Cocker Spaniel Teething – How To Help Your Puppy Teething
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Cocker Spaniel Teething – How To Help Your Puppy Teething

Your Cocker Spaniel is teething and is on a chewing rampage. No matter what it is, furniture, shoes, books, fingers, lamp cords, socks, remote controls; anything within reach works for the pup. How can you stop this behavior?

Truth be told, the cocker spaniel doesn’t know any better and is just looking to remedy a problem in his own way. The problem is discomfort during teething. In this article we are going to cover a variety of solutions to stop pain and chewing by channeling puppy behavior in a positive direction with pain relief solutions. What not to do is just as important as knowing what to do.

First, we need to understand that chewing with the Cocker Spaniel during teething is not bad behavior, but rather a means for your pup to deal with discomfort. Teething is a natural process for all puppies. For starters, when your dog feels the urge to chew, it’s best to provide him with aids. Rubber toys, frozen towels, and chew rings are a good quick fix. However, we will cover more solutions in more detail in just a minute. Let’s get an idea of ​​the Cocker Spaniel’s teething cycle to find out what we’re dealing with here.

The teething cycle

1) Between 2 and 6 weeks, the milk, also known as deciduous teeth, will begin to surface. These are the tiny, needle-sharp teeth that your pup will first expose through his gums; there are normally about 28 primary teeth.

2) Deciduous teeth can last between 4 months and a year. During this time, the permanent teeth will gradually emerge, replacing the temporary teeth, becoming the dog’s permanent teeth. Normally 42 permanent teeth by the time I’m done. The pup may experience some minor discomfort for up to a year after the permanent teeth have been exposed.

3) Most Cocker Spaniels will experience the most discomfort between 2 and 7 months during the teething process.

4) You can expect permanent incisors between 2-5 months (used for nibbling), fangs between 2-5 months (used for grasping), premolars between 4-6 months (used for tearing), canine teeth and molars between 5 and 7 months (used for grinding).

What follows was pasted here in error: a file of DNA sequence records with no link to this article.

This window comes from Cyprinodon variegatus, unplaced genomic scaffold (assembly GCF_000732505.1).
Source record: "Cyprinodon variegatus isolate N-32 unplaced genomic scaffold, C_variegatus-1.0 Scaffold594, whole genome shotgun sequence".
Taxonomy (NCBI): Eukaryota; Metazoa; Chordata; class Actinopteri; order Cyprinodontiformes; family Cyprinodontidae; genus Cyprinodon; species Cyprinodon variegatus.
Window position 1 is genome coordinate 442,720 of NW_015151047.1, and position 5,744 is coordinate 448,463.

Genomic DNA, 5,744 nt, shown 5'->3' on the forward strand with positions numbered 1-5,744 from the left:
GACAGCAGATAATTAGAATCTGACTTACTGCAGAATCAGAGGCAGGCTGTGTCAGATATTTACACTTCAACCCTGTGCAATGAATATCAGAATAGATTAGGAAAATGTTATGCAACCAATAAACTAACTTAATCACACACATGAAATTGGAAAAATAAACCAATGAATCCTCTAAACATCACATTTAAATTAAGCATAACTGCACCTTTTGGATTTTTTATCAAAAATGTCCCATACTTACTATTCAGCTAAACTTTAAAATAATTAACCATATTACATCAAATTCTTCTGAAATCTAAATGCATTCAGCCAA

5) Malnourished puppies teething more slowly, large breeds teething sooner than smaller breeds. Of course, race, gender and date of birth influence the teething process. But, in general, the cycle is quite closed for everyone.

What makes the puppy chew?

During the teething period, the dog’s gums are itchy and very sensitive. The Cocker will try to ease the discomfort by chewing on anything he can get his mouth around. This has a calming effect and relieves the pressure that is applied to the gums.

Teething Solutions – Helping Your Cocker Spaniel Through the Process

Here are some effective solutions. It’s best to use several during the teething process to prevent your pup from getting bored.

1) Ice cubes: Rub ice cubes on puppy’s gums. The cold will help numb the area. Your dog may like to lick them and try to chew on them too.

2) Popsicles: Give the dog a fruit-flavored popsicle as an occasional treat. Remove the stick.

3) Cold Towels – Take some old towels, soak them in water and place them in the freezer long enough for them to get cold. The dog will enjoy chewing on them and it will help reduce gum inflammation.

4) Cold rope: Soak a rope and partially freeze it. You’ll want the rope big enough that the dog won’t swallow it.

5) Hard and cold chew toys: They are also good for soothing gums. Put chew toys in the freezer to cool down before giving them to the puppy.

6) Marrow Bones – boil in chicken or beef broth for fifteen minutes. The dog will love these.

7) Aloe Vera – Freeze to a slush consistency and then rub on gums. When you rub the gums, stand behind the dog and reach forward to support the dog’s chin and then rub the Aloe Vera on the gums. A good massage of the upper and lower gums also helps.

8) PetAlive Pup Teeth Granules – Very effective in relieving acute symptoms, pain and swollen gums. It will also reduce the urge to chew.

What not to do during cocker spaniel teething

1) Don’t play aggressive games with your dog like tug of war. It is best not to engage in any activity that your puppy might associate with aggression and dominance.

2) Don’t let your Cocker chew on old shoes or household items that you no longer want. The dog doesn’t know the difference and will assume that he must be fine chewing on the same type of items that he can find.

3) Do not yell or yell at your dog if he destroys or chews non-prohibited objects. It’s best to catch them in the action and redirect your attention to one of the remedies listed above. This way, you will be able to work on breaking the unwanted behavior.

4) Do not let the dog bite you playing. It may seem cute at first, but this behavior will only lead to a bigger problem in the future.

5) Do not allow a teething puppy to play with young children without supervision.

Simple solutions will help control chewing. You can expect the entire teething process to take 7 to 10 months. Making sure your pup gets the right nutrients and excise taxes will help promote the process. With proper care and supervision, you can control and help your Cocker Spaniel through teething with ease.

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